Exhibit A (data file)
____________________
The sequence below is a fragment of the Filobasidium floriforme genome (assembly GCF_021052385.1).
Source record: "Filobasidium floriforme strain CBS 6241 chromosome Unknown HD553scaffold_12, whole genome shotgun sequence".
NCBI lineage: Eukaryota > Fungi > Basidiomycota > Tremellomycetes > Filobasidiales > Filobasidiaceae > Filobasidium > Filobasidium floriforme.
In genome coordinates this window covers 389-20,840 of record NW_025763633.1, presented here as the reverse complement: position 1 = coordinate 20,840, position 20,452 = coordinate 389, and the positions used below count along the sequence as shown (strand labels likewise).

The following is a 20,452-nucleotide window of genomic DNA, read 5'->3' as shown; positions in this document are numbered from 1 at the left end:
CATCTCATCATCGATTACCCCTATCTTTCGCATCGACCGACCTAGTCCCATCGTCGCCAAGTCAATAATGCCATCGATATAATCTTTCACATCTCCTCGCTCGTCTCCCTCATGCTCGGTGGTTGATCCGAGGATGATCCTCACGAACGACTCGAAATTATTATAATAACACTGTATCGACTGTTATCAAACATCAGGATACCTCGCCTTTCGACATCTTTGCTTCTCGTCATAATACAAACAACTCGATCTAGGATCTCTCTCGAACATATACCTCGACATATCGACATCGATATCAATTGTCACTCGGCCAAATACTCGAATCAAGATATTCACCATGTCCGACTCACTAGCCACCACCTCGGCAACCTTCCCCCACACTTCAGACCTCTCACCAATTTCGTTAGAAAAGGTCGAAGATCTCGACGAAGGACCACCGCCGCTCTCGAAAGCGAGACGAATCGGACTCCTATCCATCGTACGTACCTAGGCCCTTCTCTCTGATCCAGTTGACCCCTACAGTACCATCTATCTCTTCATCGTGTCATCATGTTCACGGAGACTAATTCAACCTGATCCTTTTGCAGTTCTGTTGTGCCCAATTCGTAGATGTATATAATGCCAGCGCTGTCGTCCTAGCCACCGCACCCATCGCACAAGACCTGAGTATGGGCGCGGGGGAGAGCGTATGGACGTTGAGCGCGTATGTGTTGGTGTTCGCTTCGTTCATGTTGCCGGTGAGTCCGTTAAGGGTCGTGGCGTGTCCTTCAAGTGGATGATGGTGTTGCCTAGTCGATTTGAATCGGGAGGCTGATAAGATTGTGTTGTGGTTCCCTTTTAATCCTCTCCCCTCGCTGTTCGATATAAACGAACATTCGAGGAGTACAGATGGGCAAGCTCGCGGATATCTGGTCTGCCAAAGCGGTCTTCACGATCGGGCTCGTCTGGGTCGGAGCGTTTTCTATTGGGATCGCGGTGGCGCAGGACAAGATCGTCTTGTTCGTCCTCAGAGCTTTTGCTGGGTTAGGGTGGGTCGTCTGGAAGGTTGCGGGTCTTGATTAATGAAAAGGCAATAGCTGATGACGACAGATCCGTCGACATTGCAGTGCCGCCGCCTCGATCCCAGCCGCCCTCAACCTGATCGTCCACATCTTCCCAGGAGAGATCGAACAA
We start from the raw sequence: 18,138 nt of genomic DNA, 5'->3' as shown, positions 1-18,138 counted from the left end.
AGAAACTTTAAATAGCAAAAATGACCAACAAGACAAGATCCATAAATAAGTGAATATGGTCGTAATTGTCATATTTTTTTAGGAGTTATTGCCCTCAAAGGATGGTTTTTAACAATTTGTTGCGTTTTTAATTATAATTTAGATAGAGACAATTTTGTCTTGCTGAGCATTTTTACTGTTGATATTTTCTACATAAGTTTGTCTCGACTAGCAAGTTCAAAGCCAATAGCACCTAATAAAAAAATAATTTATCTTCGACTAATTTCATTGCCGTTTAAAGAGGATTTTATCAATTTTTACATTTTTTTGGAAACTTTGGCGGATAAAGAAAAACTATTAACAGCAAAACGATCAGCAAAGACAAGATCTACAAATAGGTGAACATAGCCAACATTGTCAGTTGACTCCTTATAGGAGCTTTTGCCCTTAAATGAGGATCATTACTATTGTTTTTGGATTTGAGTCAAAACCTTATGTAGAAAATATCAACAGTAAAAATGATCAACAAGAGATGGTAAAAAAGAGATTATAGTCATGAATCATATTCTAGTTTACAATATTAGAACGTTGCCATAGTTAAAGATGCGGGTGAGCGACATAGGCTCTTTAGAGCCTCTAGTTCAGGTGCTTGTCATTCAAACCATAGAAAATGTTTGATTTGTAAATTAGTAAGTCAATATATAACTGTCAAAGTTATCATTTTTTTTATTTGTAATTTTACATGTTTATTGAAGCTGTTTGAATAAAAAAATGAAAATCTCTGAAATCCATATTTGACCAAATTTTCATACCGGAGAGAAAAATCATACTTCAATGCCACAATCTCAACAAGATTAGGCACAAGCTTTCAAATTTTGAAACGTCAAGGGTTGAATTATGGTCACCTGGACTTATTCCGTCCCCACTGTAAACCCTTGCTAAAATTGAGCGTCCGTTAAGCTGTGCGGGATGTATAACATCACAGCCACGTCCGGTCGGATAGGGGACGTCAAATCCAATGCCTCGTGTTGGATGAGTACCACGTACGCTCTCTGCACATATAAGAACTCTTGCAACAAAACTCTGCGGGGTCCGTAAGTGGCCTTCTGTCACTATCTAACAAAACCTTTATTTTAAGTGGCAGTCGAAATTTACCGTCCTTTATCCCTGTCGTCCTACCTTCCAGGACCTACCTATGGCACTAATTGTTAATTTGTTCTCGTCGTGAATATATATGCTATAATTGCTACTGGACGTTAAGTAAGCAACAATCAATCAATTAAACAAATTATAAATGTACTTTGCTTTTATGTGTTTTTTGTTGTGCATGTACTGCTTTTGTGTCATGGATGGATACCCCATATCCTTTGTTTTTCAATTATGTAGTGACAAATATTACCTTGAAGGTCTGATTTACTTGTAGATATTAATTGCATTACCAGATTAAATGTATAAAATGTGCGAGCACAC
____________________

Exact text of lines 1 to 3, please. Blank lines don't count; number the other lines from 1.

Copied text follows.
The sequence below is a fragment of the Filobasidium floriforme genome (assembly GCF_021052385.1).
Source record: "Filobasidium floriforme strain CBS 6241 chromosome Unknown HD553scaffold_12, whole genome shotgun sequence".
NCBI lineage: Eukaryota > Fungi > Basidiomycota > Tremellomycetes > Filobasidiales > Filobasidiaceae > Filobasidium > Filobasidium floriforme.